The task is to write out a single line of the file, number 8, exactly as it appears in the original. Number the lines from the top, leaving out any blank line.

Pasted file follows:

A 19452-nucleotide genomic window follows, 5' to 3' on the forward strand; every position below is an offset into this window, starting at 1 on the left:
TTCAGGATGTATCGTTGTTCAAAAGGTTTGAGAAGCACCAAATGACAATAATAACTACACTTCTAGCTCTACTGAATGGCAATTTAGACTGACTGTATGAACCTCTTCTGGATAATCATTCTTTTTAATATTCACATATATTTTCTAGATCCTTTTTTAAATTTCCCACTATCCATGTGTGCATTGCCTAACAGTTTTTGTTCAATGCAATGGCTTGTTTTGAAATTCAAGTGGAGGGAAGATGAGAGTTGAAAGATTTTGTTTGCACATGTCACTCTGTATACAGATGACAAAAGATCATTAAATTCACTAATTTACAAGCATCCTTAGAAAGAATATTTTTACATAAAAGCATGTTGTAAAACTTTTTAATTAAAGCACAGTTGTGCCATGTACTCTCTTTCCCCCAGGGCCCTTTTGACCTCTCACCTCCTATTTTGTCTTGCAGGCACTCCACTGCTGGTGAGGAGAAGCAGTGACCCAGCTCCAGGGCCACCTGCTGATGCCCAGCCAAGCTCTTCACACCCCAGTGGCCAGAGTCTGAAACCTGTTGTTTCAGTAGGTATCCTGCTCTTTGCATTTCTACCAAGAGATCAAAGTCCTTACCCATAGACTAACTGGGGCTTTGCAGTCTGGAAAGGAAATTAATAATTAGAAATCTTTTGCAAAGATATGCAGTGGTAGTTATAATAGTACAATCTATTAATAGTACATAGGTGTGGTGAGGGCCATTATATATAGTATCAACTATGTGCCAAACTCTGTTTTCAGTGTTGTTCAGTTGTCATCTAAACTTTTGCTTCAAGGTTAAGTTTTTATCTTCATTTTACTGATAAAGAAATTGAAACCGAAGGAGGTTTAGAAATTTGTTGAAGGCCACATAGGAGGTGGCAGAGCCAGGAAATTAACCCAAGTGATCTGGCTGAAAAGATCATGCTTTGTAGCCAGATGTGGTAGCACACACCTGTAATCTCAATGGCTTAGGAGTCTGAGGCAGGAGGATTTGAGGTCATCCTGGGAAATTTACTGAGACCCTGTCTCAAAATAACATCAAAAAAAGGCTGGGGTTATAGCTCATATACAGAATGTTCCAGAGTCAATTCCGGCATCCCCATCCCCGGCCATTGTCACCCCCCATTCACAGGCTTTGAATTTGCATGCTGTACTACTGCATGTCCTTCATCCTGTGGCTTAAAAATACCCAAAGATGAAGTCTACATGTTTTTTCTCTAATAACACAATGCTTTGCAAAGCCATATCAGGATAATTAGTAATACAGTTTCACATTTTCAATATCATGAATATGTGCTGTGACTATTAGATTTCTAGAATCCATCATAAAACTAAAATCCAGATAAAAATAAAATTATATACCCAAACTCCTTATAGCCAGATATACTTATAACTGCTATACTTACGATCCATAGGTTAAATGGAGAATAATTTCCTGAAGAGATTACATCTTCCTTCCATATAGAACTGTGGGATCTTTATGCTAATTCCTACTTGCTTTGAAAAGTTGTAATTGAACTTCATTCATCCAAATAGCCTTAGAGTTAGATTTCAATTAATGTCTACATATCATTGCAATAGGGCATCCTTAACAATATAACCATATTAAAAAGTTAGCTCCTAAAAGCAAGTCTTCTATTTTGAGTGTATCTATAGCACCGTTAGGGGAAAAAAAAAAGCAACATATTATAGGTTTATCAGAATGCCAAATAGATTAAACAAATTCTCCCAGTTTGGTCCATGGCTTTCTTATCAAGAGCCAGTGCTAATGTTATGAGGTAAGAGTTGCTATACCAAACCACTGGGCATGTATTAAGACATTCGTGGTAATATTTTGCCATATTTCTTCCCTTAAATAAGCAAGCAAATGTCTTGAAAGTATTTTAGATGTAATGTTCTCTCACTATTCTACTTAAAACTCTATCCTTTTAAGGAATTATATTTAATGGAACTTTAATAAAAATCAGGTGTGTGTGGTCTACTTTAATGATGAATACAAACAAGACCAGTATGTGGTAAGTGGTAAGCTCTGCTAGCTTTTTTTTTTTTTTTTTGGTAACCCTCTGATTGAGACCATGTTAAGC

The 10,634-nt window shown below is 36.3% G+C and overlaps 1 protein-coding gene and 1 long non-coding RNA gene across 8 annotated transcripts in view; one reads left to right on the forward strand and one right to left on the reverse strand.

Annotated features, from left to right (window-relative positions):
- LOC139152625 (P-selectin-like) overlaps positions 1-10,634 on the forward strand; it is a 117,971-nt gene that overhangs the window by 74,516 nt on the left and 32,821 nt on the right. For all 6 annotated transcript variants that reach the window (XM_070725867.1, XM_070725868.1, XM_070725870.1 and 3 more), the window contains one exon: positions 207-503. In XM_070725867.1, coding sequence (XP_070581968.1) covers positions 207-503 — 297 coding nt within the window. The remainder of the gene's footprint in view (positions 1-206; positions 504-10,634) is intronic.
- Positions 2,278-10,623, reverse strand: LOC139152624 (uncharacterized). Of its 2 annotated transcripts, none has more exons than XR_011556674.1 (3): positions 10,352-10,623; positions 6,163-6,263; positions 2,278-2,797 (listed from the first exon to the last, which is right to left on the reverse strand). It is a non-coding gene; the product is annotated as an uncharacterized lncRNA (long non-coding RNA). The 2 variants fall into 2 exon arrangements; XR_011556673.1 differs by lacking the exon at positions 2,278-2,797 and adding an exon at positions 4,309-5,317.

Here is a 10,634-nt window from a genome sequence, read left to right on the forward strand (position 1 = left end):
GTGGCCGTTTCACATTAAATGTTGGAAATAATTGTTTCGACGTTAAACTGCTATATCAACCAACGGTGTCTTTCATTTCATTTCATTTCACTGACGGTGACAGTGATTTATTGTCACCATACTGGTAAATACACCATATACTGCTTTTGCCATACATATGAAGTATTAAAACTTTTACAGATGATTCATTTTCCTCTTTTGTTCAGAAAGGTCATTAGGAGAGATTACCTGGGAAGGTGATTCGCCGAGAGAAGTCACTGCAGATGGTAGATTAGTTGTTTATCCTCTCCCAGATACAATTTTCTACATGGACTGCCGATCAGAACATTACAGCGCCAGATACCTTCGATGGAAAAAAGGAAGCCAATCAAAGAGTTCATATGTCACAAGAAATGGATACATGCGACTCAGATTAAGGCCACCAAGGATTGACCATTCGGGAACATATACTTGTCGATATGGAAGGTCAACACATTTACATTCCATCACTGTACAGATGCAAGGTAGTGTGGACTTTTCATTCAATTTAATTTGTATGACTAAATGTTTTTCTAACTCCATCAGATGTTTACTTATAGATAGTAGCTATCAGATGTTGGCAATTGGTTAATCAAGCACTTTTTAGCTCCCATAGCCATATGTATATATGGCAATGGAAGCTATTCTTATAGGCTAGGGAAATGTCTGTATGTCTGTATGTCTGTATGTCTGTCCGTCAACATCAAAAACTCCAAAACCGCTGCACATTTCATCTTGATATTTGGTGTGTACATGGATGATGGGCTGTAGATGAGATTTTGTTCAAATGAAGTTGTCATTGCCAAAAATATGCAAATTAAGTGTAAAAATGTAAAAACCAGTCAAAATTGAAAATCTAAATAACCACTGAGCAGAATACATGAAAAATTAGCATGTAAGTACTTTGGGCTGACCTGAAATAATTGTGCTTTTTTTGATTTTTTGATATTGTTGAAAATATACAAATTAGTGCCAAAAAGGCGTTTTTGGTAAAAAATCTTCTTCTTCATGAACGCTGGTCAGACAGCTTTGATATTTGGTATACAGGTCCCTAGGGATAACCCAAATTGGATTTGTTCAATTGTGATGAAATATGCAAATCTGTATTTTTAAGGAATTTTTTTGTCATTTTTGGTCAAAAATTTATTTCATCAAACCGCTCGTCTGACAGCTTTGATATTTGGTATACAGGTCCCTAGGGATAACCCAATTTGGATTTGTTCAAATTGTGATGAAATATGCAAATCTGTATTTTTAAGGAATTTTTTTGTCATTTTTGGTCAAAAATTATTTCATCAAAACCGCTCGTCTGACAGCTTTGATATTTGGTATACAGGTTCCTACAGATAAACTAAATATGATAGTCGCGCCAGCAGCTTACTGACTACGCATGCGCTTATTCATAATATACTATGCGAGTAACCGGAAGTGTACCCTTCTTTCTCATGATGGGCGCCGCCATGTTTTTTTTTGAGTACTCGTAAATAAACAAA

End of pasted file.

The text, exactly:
GTGGCCGTTTCACATTAAATGTTGGAAATAATTGTTTCGACGTTAAACTGCTATATCAACCAACGGTGTCTTTCATTTCATTTCATTTCACTGACGGTGACAGTGATTTATTGTCACCATACTGGTAAATACACCATATACTGCTTTTGCCATACATATGAAGTATTAAAACTTTTACAGATGATTCATTTTCCTCTTTTGTTCAGAAAGGTCATTAGGAGAGATTACCTGGGAAGGTGATTCGCCGAGAGAAGTCACTGCAGATGGTAGATTAGTTGTTTATCCTCTCCCAGATACAATTTTCTACATGGACTGCCGATCAGAACATTACAGCGCCAGATACCTTCGATGGAAAAAAGGAAGCCAATCAAAGAGTTCATATGTCACAAGAAATGGATACATGCGACTCAGATTAAGGCCACCAAGGATTGACCATTCGGGAACATATACTTGTCGATATGGAAGGTCAACACATTTACATTCCATCACTGTACAGATGCAAGGTAGTGTGGACTTTTCATTCAATTTAATTTGTATGACTAAATGTTTTTCTAACTCCATCAGATGTTTACTTATAGATAGTAGCTATCAGATGTTGGCAATTGGTTAATCAAGCACTTTTTAGCTCCCATAGCCATATGTATATATGGCAATGGAAGCTATTCTTATAGGCTAGGGAAATGTCTGTATGTCTGTATGTCTGTATGTCTGTCCGTCAACATCAAAAACTCCAAAACCGCTGCACATTTCATCTTGATATTTGGTGTGTACATGGATGATGGGCTGTAGATGAGATTTTGTTCAAATGAAGTTGTCATTGCCAAAAATATGCAAATTAAGTGTAAAAATGTAAAAACCAGTCAAAATTGAAAATCTAAATAACCACTGAGCAGAATACATGAAAAATTAGCATGTAAGTACTTTGGGCTGACCTGAAATAATTGTGCTTTTTTTGATTTTTTGATATTGTTGAAAATATACAAATTAGTGCCAAAAAGGCGTTTTTGGTAAAAAATCTTCTTCTTCATGAACGCTGGTCAGACAGCTTTGATATTTGGTATACAGGTCCCTAGGGATAACCCAAATTGGATTTGTTCAATTGTGATGAAATATGCAAATCTGTATTTTTAAGGAATTTTTTTGTCATTTTTGGTCAAAAATTTATTTCATCAAACCGCTCGTCTGACAGCTTTGATATTTGGTATACAGGTCCCTAGGGATAACCCAATTTGGATTTGTTCAAATTGTGATGAAATATGCAAATCTGTATTTTTAAGGAATTTTTTTGTCATTTTTGGTCAAAAATTATTTCATCAAAACCGCTCGTCTGACAGCTTTGATATTTGGTATACAGGTTCCTACAGATAAACTAAATATGATAGTCGCGCCAGCAGCTTACTGACTACGCATGCGCTTATTCATAATATACTATGCGAGTAACCGGAAGTGTACCCTTCTTTCTCATGATGGGCGCCGCCATGTTTTTTTTTGAGTACTCGTAAATAAACAAA